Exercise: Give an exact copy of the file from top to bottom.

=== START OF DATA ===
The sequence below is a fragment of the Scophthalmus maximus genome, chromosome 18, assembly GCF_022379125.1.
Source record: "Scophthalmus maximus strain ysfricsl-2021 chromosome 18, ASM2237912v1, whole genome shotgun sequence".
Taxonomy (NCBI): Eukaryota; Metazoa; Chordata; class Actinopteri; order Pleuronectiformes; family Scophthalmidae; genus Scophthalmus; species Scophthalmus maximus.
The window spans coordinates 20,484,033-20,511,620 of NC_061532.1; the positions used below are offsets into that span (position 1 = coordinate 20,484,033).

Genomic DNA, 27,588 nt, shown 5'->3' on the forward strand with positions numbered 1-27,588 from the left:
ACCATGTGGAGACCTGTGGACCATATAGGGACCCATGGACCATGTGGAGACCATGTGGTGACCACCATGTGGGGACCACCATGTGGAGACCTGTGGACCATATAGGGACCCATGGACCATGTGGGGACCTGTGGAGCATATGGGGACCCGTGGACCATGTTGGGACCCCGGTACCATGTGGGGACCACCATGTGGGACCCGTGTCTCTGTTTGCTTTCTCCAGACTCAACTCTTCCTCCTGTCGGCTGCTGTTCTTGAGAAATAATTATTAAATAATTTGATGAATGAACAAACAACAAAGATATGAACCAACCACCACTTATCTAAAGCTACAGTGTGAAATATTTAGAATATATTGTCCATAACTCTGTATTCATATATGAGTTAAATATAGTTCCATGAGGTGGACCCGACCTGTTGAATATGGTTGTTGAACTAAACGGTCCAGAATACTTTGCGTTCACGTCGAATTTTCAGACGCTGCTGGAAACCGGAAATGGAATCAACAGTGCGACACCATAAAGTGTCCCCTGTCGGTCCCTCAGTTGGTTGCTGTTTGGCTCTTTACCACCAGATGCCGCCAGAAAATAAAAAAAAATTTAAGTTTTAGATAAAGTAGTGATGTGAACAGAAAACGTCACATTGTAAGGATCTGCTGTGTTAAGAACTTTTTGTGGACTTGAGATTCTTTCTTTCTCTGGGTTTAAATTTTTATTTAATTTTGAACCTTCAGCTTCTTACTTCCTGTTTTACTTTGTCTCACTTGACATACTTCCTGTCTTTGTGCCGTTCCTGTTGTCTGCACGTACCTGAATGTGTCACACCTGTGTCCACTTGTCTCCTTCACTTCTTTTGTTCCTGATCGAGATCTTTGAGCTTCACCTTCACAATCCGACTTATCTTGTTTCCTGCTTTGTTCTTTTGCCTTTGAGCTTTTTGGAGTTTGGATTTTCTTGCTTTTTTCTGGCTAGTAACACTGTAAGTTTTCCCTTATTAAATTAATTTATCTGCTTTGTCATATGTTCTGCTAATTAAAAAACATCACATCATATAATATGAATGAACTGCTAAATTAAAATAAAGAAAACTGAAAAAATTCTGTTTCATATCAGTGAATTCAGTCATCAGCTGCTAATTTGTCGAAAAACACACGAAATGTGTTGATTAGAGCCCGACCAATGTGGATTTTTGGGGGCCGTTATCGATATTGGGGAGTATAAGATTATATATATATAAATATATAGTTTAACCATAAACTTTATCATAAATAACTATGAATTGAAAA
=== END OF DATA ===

The sequence below is a fragment of the Scophthalmus maximus genome, chromosome 18, assembly GCF_022379125.1.
Source record: "Scophthalmus maximus strain ysfricsl-2021 chromosome 18, ASM2237912v1, whole genome shotgun sequence".
Taxonomy (NCBI): Eukaryota; Metazoa; Chordata; class Actinopteri; order Pleuronectiformes; family Scophthalmidae; genus Scophthalmus; species Scophthalmus maximus.
The window spans coordinates 20,484,033-20,511,620 of NC_061532.1; the positions used below are offsets into that span (position 1 = coordinate 20,484,033).

Genomic DNA, 27,588 nt, shown 5'->3' on the forward strand with positions numbered 1-27,588 from the left:
ACCATGTGGAGACCTGTGGACCATATAGGGACCCATGGACCATGTGGAGACCATGTGGTGACCACCATGTGGGGACCACCATGTGGAGACCTGTGGACCATATAGGGACCCATGGACCATGTGGGGACCTGTGGAGCATATGGGGACCCGTGGACCATGTTGGGACCCCGGTACCATGTGGGGACCACCATGTGGGACCCGTGTCTCTGTTTGCTTTCTCCAGACTCAACTCTTCCTCCTGTCGGCTGCTGTTCTTGAGAAATAATTATTAAATAATTTGATGAATGAACAAACAACAAAGATATGAACCAACCACCACTTATCTAAAGCTACAGTGTGAAATATTTAGAATATATTGTCCATAACTCTGTATTCATATATGAGTTAAATATAGTTCCATGAGGTGGACCCGACCTGTTGAATATGGTTGTTGAACTAAACGGTCCAGAATACTTTGCGTTCACGTCGAATTTTCAGACGCTGCTGGAAACCGGAAATGGAATCAACAGTGCGACACCATAAAGTGTCCCCTGTCGGTCCCTCAGTTGGTTGCTGTTTGGCTCTTTACCACCAGATGCCGCCAGAAAATAAAAAAAAATTTAAGTTTTAGATAAAGTAGTGATGTGAACAGAAAACGTCACATTGTAAGGATCTGCTGTGTTAAGAACTTTTTGTGGACTTGAGATTCTTTCTTTCTCTGGGTTTAAATTTTTATTTAATTTTGAACCTTCAGCTTCTTACTTCCTGTTTTACTTTGTCTCACTTGACATACTTCCTGTCTTTGTGCCGTTCCTGTTGTCTGCACGTACCTGAATGTGTCACACCTGTGTCCACTTGTCTCCTTCACTTCTTTTGTTCCTGATCGAGATCTTTGAGCTTCACCTTCACAATCCGACTTATCTTGTTTCCTGCTTTGTTCTTTTGCCTTTGAGCTTTTTGGAGTTTGGATTTTCTTGCTTTTTTCTGGCTAGTAACACTGTAAGTTTTCCCTTATTAAATTAATTTATCTGCTTTGTCATATGTTCTGCTAATTAAAAAACATCACATCATATAATATGAATGAACTGCTAAATTAAAATAAAGAAAACTGAAAAAATTCTGTTTCATATCAGTGAATTCAGTCATCAGCTGCTAATTTGTCGAAAAACACACGAAATGTGTTGATTAGAGCCCGACCAATGTGGATTTTTGGGGGCCGTTATCGATATTGGGGAGTATAAGATTATATATATATAAATATATAGTTTAACCATAAACTTTATCATAAATAACTATGAATTGAAAA